Nutritionists usually call omega-3 essential fatty acids "good" and omega-6 essential fatty acids "bad." Dividing them into "good" and "bad," however, misses the point of good nutrition, which is getting both of these essential fatty acids in the right balance.
Your Body Needs Both Omega-6 and Omega-3
Omega-6 and omega-3 essential fatty acids are both needed by the body, but for opposite purposes.
The body uses omega-6 essential fatty acids to make the hormones that stimulate the release of mucus, that cause inflammation around foreign objects and germs, and that tighten blood vessels to prevent bleeding. Omega-6's also activate stress hormones.
The body uses omega-3 essential fatty acids to make the hormones that stop the release of mucus, that keep inflammation from destroying healthy tissues, and that relax blood vessels to permit blood flow. Omega-3's also help the brain make the neurotransmitters associated with good mood and relaxation.
The body needs both kinds of hormones. The problem with the modern diet is that the fats in meat, eggs, and dairy products, and the fats that are relatively more abundant in plant oils, contain a lot more omega-6 than omega-3.
Corn, sesame, safflower, and sunflower oils, for example, contain 100 per cent omega-6 fatty acids and no omega-3 fatty acids at all.
Soybean oil contains 7-1/2 times more omega-6 fatty acids than omega-3 fatty acids, but when you look at the DHA and EPA your body can actually make from the omega-3 fatty acids, the ratio is more like 50 to 1.
Walnut oil is a little better, but the ratio is still 7 to 1.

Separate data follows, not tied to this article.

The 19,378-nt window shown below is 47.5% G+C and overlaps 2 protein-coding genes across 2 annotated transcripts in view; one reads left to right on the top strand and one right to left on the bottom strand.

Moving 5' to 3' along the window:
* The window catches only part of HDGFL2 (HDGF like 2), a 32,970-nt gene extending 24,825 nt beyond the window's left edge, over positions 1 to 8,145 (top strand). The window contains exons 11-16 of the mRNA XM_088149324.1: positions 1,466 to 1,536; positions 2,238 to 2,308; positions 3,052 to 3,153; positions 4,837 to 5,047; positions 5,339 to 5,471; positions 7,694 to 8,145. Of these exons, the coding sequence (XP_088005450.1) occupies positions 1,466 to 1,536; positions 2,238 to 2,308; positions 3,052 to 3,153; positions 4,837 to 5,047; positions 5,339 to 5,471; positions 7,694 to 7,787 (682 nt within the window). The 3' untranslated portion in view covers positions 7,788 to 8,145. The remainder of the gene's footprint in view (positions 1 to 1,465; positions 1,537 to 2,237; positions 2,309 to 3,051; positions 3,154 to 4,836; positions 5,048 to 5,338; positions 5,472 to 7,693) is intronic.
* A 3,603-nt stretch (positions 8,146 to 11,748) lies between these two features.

Only flaxseed oil and perilla oil provide more omega-3's than omega-6's, and even their omega-3's aren't in the form the body can use readily.
The body needs more omega-6 than omega-3, but only about twice as much. Most of us get 20 to 100 times as much of the fatty acids that make inflammatory hormones, so diseases of inflammation are a chronic dietary problem. Most of us get too much omega-6.
Is It Possible to Have an Omega-6 Deficiency?
If you ever eat fast food or deli sandwiches, you won't have an omega-6 deficiency!(See Essential Fatty Acid Deficiency) However, it is possible to have an omega-6 deficiency. As recently as 70 years ago in places like the United States, and even today in many Middle Eastern countries among the poor, it is actually is possible not to get enough omega-6.
The people who don't get enough omega-6 fatty acids are those who live mostly on bread and beans. Just a touch of sesame oil, corn oil, or butter is enough, but at least a tablespoon (15 ml) of fat or the equivalent every day is essential for good health.
People who have omega-6 deficiencies can't fight infections. Their immune systems can be overrun, especially in the skin. But correcting the omega-6 deficiency without also correcting omega-3 deficiencies is still problematic. It's not all about "how much."
The omega-3 essential fatty acid of a single serving or a wild vegetable called purslane, or just a bite of fish, for instance, can balance that one tablespoon of oil. But everyone needs at least a little of both kinds of essential fatty acids.
It's Also Possible to Have an Omega-3 Excess
Some people who take 25 to 50 fish oil capsules a day develop a condition of omega-3 excess that keeps the body from making the protective hormones it needs. The easiest way to tell whether you are getting too much omega-3 is belching, burping, and gas.
If these happen, don't take so much fish oil or microalgae! But the easiest way to know you need fewer omega-6's and more omega-3's is by developing high blood pressure, heart disease, eczema, allergies, arthritis, cancer, depression-any of myriad conditions that omega-3 essential fatty acid supplements can help you overcome.